KEIR RADNEDGE REPORTING —- The national football federations of the United States, Canada and Mexico have launched a joint committee to press home their bid to win co-host rights to the finals of the 2026 World Cup.
The bid is overwhelming favourite, partly because of the rotation restrictions approved by world federation FIFA which bars competing bids from Europe and Asia because of what will be the immediately previous hostings in Russia (2018) and Qatar (2022).
Also a favourable broadcasting deal was struck with Fox to head off legal problems after the 2022 finals in the Gulf were shifted to November and December – a far less attractive scheduling date for US TV – from the traditional June/July slot.
The prospects for a lone US bid were complicated by the hosting ambitions of neighbouring Mexico and Canada: Mexico had already hosted the World Cup successfully in 1970 and 1986 while Canada was a successful host to the Women’s World Cup in 2015.
An agreement between the three for a co-hosted bid lifted the danger of political problems within the regional central and north American confederation CONCACAF.
The confederation has enough problems regained credibility after senior figures including former general secretary Chuck Blazer and three former presidents (Jack Warner, Jeff Webb and Alfredo Hawitt) were indicted by the US Justice Department in the FIFAGate corruption scandal.
FIFA Council decided in January that the 2026 finals should feature 48 teams which made co-hosting almost essential which suits the CONCACAF trio. Under a preliminary agreement the US would stage the majority of the 60 matches with Mexico and Canada hosting 10 each.
A statement from the United 2o26 bid committee claimed that “uniquely suited to handle the expanded format of a 48-team tournament, this unprecedented joint bid will be best positioned to unite the world in celebrating the biggest sporting event on the planet.”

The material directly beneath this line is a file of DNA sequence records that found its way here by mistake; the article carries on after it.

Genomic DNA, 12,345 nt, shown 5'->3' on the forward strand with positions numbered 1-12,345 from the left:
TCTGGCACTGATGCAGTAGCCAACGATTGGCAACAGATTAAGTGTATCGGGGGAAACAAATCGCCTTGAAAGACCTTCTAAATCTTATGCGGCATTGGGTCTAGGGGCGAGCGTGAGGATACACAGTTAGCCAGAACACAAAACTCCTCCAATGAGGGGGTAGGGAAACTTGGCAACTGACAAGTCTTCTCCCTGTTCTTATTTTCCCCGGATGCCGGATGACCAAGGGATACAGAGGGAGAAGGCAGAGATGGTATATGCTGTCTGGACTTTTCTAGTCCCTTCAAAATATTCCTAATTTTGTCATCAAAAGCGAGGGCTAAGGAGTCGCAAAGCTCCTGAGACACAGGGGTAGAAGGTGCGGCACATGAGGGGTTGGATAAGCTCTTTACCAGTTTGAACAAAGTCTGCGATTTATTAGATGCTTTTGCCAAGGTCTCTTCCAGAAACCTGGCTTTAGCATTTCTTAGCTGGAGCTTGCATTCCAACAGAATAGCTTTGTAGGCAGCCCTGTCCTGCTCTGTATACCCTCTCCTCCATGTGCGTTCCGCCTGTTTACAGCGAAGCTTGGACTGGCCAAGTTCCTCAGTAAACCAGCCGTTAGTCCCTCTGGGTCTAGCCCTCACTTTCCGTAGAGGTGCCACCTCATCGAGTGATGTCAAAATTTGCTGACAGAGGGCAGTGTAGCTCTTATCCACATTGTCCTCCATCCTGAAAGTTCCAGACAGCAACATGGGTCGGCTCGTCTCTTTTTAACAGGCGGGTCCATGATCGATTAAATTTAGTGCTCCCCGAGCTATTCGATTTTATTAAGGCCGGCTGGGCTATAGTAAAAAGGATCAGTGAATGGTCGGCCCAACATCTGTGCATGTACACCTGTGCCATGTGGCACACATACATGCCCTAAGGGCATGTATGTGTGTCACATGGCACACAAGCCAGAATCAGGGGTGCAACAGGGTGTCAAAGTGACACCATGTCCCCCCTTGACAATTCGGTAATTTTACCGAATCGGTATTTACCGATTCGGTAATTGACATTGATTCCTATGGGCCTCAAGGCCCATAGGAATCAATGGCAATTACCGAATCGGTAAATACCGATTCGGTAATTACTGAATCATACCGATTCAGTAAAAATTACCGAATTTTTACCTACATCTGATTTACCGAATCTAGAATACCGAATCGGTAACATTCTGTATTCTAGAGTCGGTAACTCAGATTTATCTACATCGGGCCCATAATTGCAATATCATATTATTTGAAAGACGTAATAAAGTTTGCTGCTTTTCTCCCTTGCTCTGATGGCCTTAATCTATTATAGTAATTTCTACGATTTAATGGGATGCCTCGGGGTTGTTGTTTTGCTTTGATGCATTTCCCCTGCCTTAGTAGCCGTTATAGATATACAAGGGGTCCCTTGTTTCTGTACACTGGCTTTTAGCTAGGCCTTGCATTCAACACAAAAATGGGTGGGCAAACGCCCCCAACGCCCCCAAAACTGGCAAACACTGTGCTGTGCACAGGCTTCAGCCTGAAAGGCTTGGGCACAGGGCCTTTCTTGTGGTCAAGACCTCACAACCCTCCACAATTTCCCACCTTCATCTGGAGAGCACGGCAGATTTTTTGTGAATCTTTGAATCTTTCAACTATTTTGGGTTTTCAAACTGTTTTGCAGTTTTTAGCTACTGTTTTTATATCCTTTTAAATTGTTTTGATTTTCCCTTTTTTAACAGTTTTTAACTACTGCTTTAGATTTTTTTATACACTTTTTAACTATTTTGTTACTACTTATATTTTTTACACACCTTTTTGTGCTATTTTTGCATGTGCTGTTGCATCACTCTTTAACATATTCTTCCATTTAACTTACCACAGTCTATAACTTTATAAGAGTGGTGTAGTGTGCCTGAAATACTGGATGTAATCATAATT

John Kristick has been appointed executive director with Jim Brown as managing director, technical operations. Canada Soccer’s general secretary Peter Montopoli has been appointed Canada bid director with Televisa vice-president Yon De Luisa as Mexico bid director.
Sunil Gulati the FIFA Council member who is also US Soccer president said: “We are thrilled to kick off the bid process with our partners from Canada and Mexico. This is a special opportunity for North America to unite behind our sport of soccer and the quest to host the 2026 FIFA World Cup.
“The United bid committee has the experience and resources to deliver a successful bid but it will require an enormous team effort over the next eight and half months so we can demonstrate to FIFA the full potential of our three nations and partners in CONCACAF to put on the finest World Cup in history.”
Board members include Gulati (chairman), Steven Reed, Montopoli (both Canada), Decio De Maria (Mexico federation president), Guillermo Cantu (also Mexico), Carlos Cordeiro, Donna Shalala, Dan Flynn, Don Garber (all US) and Victor Montagliani (CONCACAF president).
FIFA has set a deadline of August 11 for member associations to confirm their intention to bid. Last October FIFA Council decided that congress would decide on the host award in May 2020.
The statement continued: “With less than nine months remaining and anticipating a record number of cities competing to become host venues, the bid committee will begin formal outreach to cities and stakeholders immediately.
“Collaboration between all levels of government along with the business and soccer communities will be critical to demonstrate to FIFA that the first World Cup to be held in the CONCACAF region since 1994 should be awarded to Canada, Mexico and the United States.”
Mexico’s acceptance of ‘only’ 10 matches was greeted with annoyance in the local media but De Maria believes this will be forgotten in pride at becoming the first country to host the finals three times.
De Maria said: “This is a very important day. These three countries will be very happy to receive the rest of the world and to validate that football allows us to unite countries, that it is a celebration, and that we will receive all those who want to come to enjoy this great party.
“Offering the possibility for Mexico to organise a third World Cup is very special.”
The 1994 tournament in the US set an match attendance average and total attendance records that still stand even though the tournament has since expanded from 24 to 32 countries.
The only previous co-hosting was in 2002 when South Korea and Japan shared the finals in an overtly political decision. Seoul staged the Opening Match and Yokohama the Final.